“From Mampong to Amantin, from Atebubu, Prang to Yeji,the land is a paradise for the cultivation of maize, rice and other cereals. The North has an ideal soil for cultivating sunflower for oil.

 “Once upon a time, Obuasi was synonymous with oranges; when you talked of rice, you thought of places such as Aveyime and Nasia, in the same way as the northern belt had built a reputation with the shea butter,” he told the Daily Graphic pointing out that “the economic boom will come from either the export or the downstream operations when we set up factories to process the crops”.

 The Omanhene said the time had come for Africa to wise up to the reality in the advanced countries where 10 per cent of the people farmed to feed the millions and provide raw materials for factories, as opposed to Africa where 70 per cent did the farming and, even then, could not feed themselves let alone the whole nation.

 “The only reason is that over there, the farmers are knowledgeable and farming is a skill. Also, unlike us, they plan their agriculture without leaving out important linkages such as transportation which is a sine qua non,” the lawyer and former Minister of State observed.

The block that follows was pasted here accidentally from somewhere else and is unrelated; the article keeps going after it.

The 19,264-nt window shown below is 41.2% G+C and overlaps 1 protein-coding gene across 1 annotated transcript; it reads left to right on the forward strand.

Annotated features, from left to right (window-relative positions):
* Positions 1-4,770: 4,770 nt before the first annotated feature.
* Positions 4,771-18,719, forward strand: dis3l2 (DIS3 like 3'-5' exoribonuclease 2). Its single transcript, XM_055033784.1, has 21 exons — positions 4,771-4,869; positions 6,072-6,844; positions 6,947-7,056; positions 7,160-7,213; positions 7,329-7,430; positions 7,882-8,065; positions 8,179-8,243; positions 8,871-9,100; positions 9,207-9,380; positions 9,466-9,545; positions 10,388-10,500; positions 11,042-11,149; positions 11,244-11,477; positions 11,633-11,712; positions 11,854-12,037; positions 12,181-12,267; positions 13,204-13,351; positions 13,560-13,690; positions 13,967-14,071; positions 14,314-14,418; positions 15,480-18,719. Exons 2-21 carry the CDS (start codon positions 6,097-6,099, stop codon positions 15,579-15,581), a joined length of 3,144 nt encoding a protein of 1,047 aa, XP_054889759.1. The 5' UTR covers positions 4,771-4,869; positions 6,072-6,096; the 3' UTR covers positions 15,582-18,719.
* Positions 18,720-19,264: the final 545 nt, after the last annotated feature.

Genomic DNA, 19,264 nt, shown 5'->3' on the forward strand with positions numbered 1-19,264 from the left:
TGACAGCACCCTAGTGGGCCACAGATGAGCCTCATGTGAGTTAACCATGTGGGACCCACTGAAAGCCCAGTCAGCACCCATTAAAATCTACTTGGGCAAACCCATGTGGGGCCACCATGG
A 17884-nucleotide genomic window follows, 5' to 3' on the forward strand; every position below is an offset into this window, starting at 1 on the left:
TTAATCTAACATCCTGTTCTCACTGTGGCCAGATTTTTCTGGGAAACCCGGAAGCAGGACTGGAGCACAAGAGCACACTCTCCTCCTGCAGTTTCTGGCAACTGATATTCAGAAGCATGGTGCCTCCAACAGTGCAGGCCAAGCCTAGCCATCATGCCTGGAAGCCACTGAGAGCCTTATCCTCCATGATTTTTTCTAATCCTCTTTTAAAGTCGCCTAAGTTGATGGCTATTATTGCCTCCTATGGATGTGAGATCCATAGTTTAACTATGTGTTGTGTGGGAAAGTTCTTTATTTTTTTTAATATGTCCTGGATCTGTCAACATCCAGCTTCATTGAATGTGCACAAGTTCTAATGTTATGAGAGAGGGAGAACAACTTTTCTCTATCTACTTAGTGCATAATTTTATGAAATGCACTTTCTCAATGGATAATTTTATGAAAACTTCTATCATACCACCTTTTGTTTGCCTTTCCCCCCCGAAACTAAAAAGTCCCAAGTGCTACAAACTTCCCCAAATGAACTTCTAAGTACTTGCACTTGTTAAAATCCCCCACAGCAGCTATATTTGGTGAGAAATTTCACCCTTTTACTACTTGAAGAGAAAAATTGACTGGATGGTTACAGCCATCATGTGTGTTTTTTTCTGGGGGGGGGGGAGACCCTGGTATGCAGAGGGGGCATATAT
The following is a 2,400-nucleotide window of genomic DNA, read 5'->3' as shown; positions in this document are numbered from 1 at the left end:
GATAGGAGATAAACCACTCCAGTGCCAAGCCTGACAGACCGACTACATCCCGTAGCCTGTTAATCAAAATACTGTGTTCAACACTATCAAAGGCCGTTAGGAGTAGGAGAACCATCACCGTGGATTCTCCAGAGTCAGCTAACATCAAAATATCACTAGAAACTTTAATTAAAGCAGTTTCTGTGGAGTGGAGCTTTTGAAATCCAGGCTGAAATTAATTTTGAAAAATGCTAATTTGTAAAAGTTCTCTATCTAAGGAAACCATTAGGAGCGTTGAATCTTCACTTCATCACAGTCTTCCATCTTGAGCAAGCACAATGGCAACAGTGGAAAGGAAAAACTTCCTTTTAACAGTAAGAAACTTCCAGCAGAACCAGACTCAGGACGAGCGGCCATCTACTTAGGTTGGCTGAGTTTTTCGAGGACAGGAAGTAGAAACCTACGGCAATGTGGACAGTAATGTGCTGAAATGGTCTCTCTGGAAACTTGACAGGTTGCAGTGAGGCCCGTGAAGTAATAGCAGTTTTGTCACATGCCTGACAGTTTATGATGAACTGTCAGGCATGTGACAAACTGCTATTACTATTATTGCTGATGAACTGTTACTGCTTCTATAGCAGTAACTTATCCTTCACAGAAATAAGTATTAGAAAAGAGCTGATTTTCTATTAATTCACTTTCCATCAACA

He added, “That is why hard as we try, we still are unable to produce cocoa in the quantities that will send us right back to the top where we used to be on the world market”.

He said the Plantain Festival had come to stay because the benefits from plantain production were enormous.

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Agribusiness

ADB to collaborate with Development Bank on its agribusiness financing agenda

The Agricultural Development Bank (adb) is looking forward to a closer collaboration with the new Development Bank Ghana (DBG) to push its agenda of agribusiness financing.

The anticipated areas of collaboration include grant of financial assistance through adb to medium and long-term industries.

Dr John Kumah, a Deputy Minister of Finance, said this when he inaugurated a nine-member reconstituted Board of the Bank in Accra.

The Board include Daasebre Akuamiah Agyapong II; the Kwahuhene and the President of the KwahuTraditional Council as Chairperson, Dr John Kofi Mensah; the Managing Director of the Bank as a member and Mrs Abena Osei-Asare, a Deputy Minister of Finance.

Other members are Madam Mary Abla Kessie; a lawyer, Mr George K. Abankwa-Yeboah; a Pharmacist and Mr Alhaji Habib Iddrisu; an Entrepreneur.